I am reading some floats from a binary xml and deserealize them into a struct containing 4 floats (32 bit floats to be exact). All the values get read correctly, except for those that are -1.
Is this an endian-related issue?
What should I look for if
-1 is converted to
0 and every other value is correctly deserialized? (I mean, is there an obvious, common mistake or source for a mistake I should take into account?). I do not have any access to the library that does this and I can't provide you with any details since it's confidential.
Before this question really gets closed, I'd like to post a small hint (no code due to a harsh NDA condition):
- the library I'm working with converts some binary data from an xml to its specific types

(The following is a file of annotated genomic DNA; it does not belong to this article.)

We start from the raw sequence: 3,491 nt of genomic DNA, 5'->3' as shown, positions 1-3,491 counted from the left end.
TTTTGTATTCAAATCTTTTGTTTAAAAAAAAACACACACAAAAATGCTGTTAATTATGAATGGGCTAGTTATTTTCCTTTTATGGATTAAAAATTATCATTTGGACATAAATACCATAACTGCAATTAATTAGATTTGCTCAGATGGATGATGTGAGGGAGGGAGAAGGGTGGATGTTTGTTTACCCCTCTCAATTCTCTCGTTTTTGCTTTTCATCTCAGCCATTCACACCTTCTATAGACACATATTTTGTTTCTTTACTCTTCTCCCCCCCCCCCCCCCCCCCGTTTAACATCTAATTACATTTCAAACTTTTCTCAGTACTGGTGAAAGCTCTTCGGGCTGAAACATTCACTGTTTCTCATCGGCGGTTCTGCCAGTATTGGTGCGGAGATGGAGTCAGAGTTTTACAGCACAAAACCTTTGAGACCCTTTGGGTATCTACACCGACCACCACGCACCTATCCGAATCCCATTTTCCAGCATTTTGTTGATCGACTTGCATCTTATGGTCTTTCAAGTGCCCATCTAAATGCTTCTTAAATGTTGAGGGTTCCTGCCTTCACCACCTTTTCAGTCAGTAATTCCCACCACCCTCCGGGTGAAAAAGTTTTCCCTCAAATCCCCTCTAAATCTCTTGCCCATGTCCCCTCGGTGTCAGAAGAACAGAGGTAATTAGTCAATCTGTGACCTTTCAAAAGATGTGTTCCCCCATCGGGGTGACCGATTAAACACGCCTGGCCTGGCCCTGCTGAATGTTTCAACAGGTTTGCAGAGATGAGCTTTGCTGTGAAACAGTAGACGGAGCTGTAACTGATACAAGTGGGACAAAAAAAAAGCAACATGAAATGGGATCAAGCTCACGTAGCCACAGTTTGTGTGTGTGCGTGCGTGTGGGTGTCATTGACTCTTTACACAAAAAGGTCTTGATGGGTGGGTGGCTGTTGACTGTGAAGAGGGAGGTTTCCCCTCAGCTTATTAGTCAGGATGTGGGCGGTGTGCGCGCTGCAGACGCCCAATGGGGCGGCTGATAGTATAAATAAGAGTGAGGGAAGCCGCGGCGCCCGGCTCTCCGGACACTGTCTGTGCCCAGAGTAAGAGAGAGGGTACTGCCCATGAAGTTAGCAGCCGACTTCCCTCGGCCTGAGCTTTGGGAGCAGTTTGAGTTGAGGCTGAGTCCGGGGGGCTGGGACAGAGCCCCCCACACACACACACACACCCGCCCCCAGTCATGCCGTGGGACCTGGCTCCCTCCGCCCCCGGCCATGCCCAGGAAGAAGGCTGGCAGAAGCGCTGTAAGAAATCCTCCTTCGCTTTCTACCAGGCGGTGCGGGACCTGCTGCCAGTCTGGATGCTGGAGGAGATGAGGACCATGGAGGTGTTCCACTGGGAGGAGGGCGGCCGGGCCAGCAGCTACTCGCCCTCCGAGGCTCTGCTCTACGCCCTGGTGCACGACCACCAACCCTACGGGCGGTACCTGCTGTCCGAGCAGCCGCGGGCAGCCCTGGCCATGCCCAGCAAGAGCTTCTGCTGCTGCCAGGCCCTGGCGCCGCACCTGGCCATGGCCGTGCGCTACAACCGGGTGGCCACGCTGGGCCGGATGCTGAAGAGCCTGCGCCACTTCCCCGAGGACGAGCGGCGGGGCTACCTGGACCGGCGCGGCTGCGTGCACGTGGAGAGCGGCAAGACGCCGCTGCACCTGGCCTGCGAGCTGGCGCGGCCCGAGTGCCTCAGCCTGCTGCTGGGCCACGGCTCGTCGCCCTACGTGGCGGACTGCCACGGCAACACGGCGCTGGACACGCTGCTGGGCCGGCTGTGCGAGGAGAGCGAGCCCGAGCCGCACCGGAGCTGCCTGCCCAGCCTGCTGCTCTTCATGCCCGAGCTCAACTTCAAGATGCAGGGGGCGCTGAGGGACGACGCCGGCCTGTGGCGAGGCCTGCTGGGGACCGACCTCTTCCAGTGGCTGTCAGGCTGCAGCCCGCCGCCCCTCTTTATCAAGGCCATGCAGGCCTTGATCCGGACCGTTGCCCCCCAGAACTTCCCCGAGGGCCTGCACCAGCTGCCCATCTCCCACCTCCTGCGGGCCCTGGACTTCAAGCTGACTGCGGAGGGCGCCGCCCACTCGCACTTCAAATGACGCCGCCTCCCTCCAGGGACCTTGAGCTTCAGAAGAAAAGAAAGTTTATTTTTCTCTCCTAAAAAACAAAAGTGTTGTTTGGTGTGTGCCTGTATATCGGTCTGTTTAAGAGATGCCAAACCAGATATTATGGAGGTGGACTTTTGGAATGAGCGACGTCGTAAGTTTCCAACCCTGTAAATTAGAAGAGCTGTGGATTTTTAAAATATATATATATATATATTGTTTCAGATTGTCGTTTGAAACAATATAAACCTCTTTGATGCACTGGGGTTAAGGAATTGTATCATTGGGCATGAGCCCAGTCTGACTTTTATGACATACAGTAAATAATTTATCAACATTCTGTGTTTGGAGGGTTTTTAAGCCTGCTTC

it does this in a very ugly way:
value = (T)srcBuffer;
-1is thus directly read and assumed to be in BigEndian format. Unfortunately,
somethingE-47which is indeed a very small number in BigEndian format. The assembly instructions perform some quantization and round it to zero. The ulterior
SwapByteinstruction will thus get the wrong data and fail for this odd case. It is an architectural problem related to an IBM/PowerPC processor.
memcpy work better and avoid the ugly quantization artifact? I can't do the swapbyte before the conversion as I will surely deteriorate other parts.